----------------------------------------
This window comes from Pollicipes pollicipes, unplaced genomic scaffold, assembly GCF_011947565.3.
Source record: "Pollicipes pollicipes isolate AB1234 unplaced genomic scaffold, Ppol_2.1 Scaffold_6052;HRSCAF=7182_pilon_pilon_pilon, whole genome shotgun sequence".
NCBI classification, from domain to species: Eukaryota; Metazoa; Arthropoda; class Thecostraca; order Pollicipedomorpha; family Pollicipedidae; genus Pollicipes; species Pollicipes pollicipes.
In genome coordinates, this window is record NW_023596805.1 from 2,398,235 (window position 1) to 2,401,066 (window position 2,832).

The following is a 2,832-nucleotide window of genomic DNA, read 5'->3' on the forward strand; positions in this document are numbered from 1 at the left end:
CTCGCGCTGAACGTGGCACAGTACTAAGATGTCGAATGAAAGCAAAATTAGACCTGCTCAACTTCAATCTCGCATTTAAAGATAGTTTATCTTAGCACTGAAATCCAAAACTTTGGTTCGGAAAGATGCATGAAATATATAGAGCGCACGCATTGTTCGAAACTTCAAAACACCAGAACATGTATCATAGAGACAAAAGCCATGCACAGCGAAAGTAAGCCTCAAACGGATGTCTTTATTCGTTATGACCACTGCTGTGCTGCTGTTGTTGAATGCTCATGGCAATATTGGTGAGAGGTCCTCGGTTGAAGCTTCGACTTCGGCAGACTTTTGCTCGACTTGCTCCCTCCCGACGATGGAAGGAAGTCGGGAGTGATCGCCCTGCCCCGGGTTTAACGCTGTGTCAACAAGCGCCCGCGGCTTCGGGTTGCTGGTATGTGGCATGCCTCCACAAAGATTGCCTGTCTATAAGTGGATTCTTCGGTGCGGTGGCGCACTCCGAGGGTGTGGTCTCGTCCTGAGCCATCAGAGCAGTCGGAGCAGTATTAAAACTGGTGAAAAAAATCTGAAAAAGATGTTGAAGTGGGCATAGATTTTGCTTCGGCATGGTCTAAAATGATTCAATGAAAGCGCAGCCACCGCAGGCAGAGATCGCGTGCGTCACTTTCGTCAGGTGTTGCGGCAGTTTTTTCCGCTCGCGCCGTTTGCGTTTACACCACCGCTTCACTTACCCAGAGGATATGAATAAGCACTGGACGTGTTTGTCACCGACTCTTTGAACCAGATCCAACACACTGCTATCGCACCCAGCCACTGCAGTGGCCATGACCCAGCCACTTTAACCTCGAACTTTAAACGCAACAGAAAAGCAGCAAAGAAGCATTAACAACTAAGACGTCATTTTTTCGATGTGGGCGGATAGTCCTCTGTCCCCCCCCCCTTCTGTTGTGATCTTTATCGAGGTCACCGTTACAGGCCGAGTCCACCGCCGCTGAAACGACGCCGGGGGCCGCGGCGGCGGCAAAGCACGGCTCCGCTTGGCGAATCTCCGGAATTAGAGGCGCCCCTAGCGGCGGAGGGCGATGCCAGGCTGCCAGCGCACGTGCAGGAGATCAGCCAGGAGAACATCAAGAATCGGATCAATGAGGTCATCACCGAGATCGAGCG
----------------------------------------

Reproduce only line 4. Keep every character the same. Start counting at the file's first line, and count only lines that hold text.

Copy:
In genome coordinates, this window is record NW_023596805.1 from 2,398,235 (window position 1) to 2,401,066 (window position 2,832).